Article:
The aforementioned algorithms have been implemented into detectIR, which was composed of two MATLAB functions detectPerfectIR and detectImperfectIR respectively. To evaluate the performance of these two functions, they were compared with four inverted repeat detection tools BioPHP (A PHP program obtained from http://www.biophp.org/minitools/find_palindromes), EMBOSS palindrome tool (Stable version 6.3.1), MATLAB built-in palindromes function (Matlab R2013b) and MATLAB-based findIR. HIV-1 genome and chromosome 1 from Arabidopsis thaliana, Homo sapiens and Zea mays were used as the test data. The detailed step-by-step guide for testing and comparison is available on our sourceforge project website (https://sourceforge.net/projects/detectir). Our source codes and relevant documents are also available as in File S1. The result comparison of perfect inverted repeat detection and imperfect inverted repeat detection is presented below separately. For smaller genomes like Arabidopsis thaliana and HIV-1, a standard workstation with 8G RAM should be enough for testing, while large genomes like Homo sapiens and Zea mays will require at least 32G RAM. For the test results described below, all the tests were performed using Ubuntu 12.04 (precise) 64-bit platform with Intel Xeon (2.00 GHz) processer and 125.9 GB RAM.
Perfect inverted repeat detection
Here, we used each program to search perfect inverted repeats with length between 10 and 1000 nt. The detection results are summarized in Table 1. The length distributions of the perfect inverted repeats detected by detectIR are shown in Figure S1. It is clear that the numbers of perfect inverted repeats decrease with the increase of inverted repeat length, shorter inverted repeats are much more abundant in genomes (see Figure S1).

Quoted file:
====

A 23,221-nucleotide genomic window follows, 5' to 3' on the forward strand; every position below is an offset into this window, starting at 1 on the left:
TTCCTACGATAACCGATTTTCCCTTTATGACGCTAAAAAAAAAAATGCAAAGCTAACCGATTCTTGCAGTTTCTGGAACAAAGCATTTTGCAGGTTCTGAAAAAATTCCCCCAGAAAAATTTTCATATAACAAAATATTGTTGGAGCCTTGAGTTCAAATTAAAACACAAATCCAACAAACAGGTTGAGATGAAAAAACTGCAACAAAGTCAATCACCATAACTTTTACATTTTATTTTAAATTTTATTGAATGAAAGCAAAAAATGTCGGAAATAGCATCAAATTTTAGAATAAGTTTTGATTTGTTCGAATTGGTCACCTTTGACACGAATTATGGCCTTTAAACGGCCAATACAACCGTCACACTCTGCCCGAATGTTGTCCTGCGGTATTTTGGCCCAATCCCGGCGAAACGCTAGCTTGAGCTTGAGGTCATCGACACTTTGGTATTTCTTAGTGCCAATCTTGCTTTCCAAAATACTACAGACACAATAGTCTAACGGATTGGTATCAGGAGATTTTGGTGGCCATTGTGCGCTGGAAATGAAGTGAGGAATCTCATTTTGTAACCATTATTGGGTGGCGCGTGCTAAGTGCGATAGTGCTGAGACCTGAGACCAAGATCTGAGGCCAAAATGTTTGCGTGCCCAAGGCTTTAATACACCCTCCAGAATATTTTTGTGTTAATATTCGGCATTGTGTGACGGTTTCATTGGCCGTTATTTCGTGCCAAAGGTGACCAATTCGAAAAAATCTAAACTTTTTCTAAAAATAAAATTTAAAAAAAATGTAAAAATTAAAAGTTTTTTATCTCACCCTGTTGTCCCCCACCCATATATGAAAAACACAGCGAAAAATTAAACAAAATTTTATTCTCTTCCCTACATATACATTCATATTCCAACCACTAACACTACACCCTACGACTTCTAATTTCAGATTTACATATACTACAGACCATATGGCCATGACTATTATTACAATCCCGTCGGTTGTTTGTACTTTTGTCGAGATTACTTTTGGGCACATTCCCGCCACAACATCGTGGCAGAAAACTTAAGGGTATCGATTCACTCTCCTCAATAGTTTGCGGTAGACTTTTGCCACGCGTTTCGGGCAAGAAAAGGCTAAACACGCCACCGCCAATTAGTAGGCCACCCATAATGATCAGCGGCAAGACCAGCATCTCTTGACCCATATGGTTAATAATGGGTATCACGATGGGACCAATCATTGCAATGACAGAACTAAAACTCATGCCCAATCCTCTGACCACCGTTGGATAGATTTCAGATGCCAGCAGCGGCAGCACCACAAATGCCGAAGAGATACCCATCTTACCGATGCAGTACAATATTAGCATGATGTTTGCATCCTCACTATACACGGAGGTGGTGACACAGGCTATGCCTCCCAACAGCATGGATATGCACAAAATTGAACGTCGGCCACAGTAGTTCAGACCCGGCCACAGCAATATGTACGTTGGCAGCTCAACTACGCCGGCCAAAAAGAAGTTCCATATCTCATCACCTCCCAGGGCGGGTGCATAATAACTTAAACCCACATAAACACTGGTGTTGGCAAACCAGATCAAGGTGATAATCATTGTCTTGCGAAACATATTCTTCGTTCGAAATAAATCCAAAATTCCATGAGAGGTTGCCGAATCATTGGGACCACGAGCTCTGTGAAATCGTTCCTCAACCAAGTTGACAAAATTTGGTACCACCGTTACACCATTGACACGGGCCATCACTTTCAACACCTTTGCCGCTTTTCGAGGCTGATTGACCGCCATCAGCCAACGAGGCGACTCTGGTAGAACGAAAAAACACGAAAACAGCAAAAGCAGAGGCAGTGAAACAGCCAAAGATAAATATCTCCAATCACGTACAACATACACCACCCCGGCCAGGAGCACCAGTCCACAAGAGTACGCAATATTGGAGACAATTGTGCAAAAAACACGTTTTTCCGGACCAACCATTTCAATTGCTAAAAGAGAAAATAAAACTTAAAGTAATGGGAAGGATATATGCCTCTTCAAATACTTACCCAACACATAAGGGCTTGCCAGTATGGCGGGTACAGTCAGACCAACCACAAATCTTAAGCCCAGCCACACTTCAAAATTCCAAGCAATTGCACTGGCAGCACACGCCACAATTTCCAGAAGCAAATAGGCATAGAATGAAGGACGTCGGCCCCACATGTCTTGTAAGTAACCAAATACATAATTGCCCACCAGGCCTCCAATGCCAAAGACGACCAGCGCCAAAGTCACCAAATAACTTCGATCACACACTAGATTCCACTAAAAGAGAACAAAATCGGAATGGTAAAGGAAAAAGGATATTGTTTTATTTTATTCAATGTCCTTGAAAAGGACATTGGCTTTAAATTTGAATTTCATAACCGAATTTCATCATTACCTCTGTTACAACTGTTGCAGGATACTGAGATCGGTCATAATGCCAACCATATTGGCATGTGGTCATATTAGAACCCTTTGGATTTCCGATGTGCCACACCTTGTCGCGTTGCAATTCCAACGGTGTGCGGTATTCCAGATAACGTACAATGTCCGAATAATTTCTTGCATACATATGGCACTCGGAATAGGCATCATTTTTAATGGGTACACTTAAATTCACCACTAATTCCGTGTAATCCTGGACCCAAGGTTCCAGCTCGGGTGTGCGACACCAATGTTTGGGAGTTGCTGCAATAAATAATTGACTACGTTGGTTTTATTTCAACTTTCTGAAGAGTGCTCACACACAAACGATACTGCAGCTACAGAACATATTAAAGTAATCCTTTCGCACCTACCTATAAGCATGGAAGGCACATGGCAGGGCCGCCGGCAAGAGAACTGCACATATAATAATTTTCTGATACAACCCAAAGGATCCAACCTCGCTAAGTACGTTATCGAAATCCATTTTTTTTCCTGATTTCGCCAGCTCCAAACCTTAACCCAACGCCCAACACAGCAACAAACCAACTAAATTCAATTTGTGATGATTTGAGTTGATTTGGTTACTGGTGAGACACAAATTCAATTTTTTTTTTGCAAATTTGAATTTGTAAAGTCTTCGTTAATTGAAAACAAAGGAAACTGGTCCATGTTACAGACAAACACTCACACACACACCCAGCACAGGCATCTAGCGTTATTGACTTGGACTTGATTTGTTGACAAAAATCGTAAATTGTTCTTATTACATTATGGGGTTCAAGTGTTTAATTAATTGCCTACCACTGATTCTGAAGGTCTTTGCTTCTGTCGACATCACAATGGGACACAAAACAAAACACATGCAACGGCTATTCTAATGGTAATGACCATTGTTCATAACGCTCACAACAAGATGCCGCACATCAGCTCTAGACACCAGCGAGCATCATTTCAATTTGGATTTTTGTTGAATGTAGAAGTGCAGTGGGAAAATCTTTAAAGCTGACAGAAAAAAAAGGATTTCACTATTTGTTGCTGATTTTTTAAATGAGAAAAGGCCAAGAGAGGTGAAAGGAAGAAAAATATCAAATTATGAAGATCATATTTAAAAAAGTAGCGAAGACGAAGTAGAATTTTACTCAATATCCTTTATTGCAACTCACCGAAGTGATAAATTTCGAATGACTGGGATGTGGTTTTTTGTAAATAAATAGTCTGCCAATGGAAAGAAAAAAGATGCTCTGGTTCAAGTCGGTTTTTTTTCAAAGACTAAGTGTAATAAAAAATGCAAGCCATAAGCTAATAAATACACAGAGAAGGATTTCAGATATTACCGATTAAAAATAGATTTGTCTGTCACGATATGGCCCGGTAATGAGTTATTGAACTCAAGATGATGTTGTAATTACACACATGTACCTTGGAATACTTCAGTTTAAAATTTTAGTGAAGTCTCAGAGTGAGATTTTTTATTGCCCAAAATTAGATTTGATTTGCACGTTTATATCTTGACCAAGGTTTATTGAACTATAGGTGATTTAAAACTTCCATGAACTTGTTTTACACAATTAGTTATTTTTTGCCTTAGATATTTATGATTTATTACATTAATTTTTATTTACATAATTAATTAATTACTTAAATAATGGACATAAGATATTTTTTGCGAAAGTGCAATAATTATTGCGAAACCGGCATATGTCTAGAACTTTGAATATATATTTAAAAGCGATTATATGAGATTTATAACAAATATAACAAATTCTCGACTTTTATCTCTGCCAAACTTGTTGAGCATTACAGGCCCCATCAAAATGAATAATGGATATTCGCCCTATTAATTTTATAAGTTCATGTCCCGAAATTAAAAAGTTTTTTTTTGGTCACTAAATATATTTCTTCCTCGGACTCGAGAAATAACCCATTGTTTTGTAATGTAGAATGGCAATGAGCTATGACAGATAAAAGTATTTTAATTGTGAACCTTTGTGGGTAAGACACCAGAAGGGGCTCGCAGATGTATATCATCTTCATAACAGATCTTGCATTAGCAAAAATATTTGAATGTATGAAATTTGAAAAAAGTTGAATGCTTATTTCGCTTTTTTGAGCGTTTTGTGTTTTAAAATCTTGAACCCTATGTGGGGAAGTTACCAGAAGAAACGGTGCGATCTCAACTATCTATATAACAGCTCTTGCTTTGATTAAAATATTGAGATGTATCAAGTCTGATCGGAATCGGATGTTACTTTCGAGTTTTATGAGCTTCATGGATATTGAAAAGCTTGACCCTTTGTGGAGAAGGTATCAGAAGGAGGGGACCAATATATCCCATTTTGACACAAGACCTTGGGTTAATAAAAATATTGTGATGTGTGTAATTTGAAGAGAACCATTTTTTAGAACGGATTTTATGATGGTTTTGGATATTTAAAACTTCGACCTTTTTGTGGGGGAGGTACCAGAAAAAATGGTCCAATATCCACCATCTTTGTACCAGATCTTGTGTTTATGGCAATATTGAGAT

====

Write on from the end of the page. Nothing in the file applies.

To determine the accuracy of detectPerfectIR, the outputs from different programs using the same input data were compared against detectPerfectIR respectively. The differences discovered between them can be classified into two categories (1) entries only present in the output of detectPerfectIR, (2) entries only present in the output of BioPHP, EMBOSS (palindrome), MATLAB (palindromes) or findIR. As shown in Table 1, consequently, the outputs of detectPerfectIR and findIR are identical, while detectPerfectIR performs much more efficiently.
Entries only present in the output of detectPerfectIR and findIR.
The entries only detected by detectPerfectIR and findIR were found to be valid perfect inverted repeats by human validation. In other words, these cases are missed by the other compared tools. For HIV-1 genome, both EMBOSS and MATLAB missed 2 perfect inverted repeats (see File S2 and S3). For chromosome 1 of Arabidopsis thaliana, EMBOSS missed 80,548 perfect inverted repeats (see File S4) and MATLAB missed 86,759 perfect inverted repeats (see File S5). For chromosome 1 of Homo sapiens, EMBOSS missed 399,237 perfect inverted repeats (see File S6). For chromosome 1 of Zea mays, EMBOSS missed 703,018 perfect inverted repeats (see File S7).
Entries only present in the output of the other compared tools.